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ACOG, AAFP & USPSTF Guidance: Still a Role for the Annual Pelvic Exam?


In March 2017, the USPSTF released its Evidence Report and Systematic Review on the topic of periodic pelvic exams. The main outcome measures were morbidity, mortality, harms caused by misdiagnoses and diagnostic inaccuracy for gynecologic cancers and conditions. Cervical cancer and STDs were not included as they were already covered in previous evidence assessments. The summary conclusion states

No direct evidence was identified for overall benefits and harms of the pelvic examination as a 1-time or periodic screening test. Limited evidence was identified regarding the diagnostic accuracy and harms of routine screening pelvic examinations in asymptomatic primary care populations.

ACOG released updated guidance, replacing the prior committee opinion, which provides an overview of the well-woman visit. ACOG recommends that a comprehensive history should guide aspects of the physical exam, such as breast and pelvic examination.  In other words, physical exam should be viewed in terms of a comprehensive provider-patient encounter.

The summary recommendations and conclusions include the following

A well-woman visit provides an excellent opportunity to counsel patients about maintaining a healthy lifestyle and minimizing health risks.

The periodic well-woman care visit should include screening, evaluation and counseling, and immunizations based on age and risk factors.

The interval for specific individual services may differ for individual patients, and the scope of services provided may vary in different ambulatory care settings.

Team-based care, including obstetrician–gynecologists, physician assistants, nurse practitioners, and other health care professionals, may facilitate meeting the needs of preventive care for women.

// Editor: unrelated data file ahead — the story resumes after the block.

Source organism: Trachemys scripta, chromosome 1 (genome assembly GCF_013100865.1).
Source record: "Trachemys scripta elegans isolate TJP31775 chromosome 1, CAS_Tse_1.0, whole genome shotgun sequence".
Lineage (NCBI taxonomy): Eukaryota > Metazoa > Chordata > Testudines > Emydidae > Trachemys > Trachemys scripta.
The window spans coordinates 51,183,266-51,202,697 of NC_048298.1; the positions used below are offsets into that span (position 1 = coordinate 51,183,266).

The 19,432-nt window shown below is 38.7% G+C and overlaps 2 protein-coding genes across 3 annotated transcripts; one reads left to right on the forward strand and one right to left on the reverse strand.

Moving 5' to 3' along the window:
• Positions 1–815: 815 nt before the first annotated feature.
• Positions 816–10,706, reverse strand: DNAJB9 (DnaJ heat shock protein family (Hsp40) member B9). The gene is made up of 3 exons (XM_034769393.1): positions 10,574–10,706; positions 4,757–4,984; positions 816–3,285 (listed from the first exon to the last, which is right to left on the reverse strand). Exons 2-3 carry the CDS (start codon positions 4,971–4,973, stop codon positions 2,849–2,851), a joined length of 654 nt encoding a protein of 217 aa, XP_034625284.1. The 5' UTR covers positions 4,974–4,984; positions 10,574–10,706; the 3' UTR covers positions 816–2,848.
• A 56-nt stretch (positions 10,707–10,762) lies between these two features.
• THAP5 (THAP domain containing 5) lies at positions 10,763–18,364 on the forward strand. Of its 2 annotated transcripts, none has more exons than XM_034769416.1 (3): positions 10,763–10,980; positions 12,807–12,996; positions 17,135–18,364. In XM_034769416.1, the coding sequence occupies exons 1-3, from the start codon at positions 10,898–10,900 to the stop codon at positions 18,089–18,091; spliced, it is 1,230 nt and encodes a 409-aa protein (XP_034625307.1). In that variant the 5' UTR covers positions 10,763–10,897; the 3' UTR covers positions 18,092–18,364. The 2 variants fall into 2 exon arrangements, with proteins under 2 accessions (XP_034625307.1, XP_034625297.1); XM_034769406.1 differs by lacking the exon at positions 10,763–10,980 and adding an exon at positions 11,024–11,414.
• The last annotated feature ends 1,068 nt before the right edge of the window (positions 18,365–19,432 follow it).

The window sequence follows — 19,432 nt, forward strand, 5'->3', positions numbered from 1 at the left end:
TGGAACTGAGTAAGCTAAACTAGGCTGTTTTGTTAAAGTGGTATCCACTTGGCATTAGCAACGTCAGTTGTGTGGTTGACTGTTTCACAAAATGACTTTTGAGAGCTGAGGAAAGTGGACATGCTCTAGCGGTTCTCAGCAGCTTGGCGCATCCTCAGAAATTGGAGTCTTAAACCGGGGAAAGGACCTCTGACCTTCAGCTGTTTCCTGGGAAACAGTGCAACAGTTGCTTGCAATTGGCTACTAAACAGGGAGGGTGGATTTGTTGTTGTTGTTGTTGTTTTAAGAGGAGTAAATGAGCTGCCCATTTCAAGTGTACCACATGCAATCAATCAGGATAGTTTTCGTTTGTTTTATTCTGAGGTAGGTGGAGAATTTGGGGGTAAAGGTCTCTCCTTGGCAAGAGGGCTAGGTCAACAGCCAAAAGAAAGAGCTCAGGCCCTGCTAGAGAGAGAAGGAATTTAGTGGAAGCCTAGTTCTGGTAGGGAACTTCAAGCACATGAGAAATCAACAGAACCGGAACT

Comprehensive ‘Well-Woman’ History

When taking a history, obtain the following

  • Symptoms, if any
  • Past history
    • Medical
    • Surgical
    • Social
    • Gyn
      • Sexual health
      • Reproductive health
    • Mental health (use screening tools as appropriate)
  • Medications and allergies
  • Family history (screening tools available – see ‘Related ObG Topics’ below for more information)

Pelvic and Breast Examinations

  • Perform pelvic and breast examinations based on above history and/or symptoms

Risk Factors

  • Assess for the presence of
    • Smoking
    • Poor nutrition/dietary habits
    • Limited physical activity
    • Alcohol intake
  • The above risk factors contribute to CVD, diabetes and malignancies
  • Counsel regarding lifestyle choices and potential impact and overall and reproductive health
  • ACOG has an obesity toolkit (see ‘Learn More – Primary Sources’ below)

Discussion of Reproductive Life Plan

  • A discussion of a reproductive life plan can include
    • Preconception counseling
    • Infertility concerns/assessment
    • Contraception
  • The well-woman visit can be used to discuss issues surrounding perimenopause and postmenopause

Other Professional Recommendations

AAFP in April 2017 released a Clinical Preventive Service Recommendation against screening pelvic exams in asymptomatic women, giving it a Grade D.  AAFP acknowledges that their recommendation differs from the USPSTF.  The guidance states the following

The USPSTF’s review did not include screening for ovarian cancer, cervical cancer, gonorrhea, or chlamydia, as these are already covered by other USPSTF recommendations. Yet malignancy and pelvic inflammatory disease are the leading gynecologic causes of morbidity and mortality in women. Screening for other conditions that have limited effect on morbidity or mortality are unlikely to provide substantial benefit. There is evidence of harms for performing screening pelvic exams in asymptomatic women due to the increased risk of invasive testing and unnecessary treatment.

The SOGC in August 2019 released evidence-based guidance and similar to ACOG, recommends taking in to account history and physical when assessing the role of pelvic examination. Furthermore,  the SOGC guidance states that

No study published to date has adequately evaluated any component of the pelvic examination as a screening method for any type of malignant gynaecologic disease, except for the speculum examination for cervical cancer cytology screening. As such, any universal recommendations for or against pelvic examinations for other indications can only be made based on expert opinion and low-quality evidence

Learn More – Primary Sources:

USPSTF: Periodic Screening Pelvic Examination – Evidence Report and Systematic Review for the US Preventive Services Task Force

ACOG Committee Opinion 755: Well-Woman Visit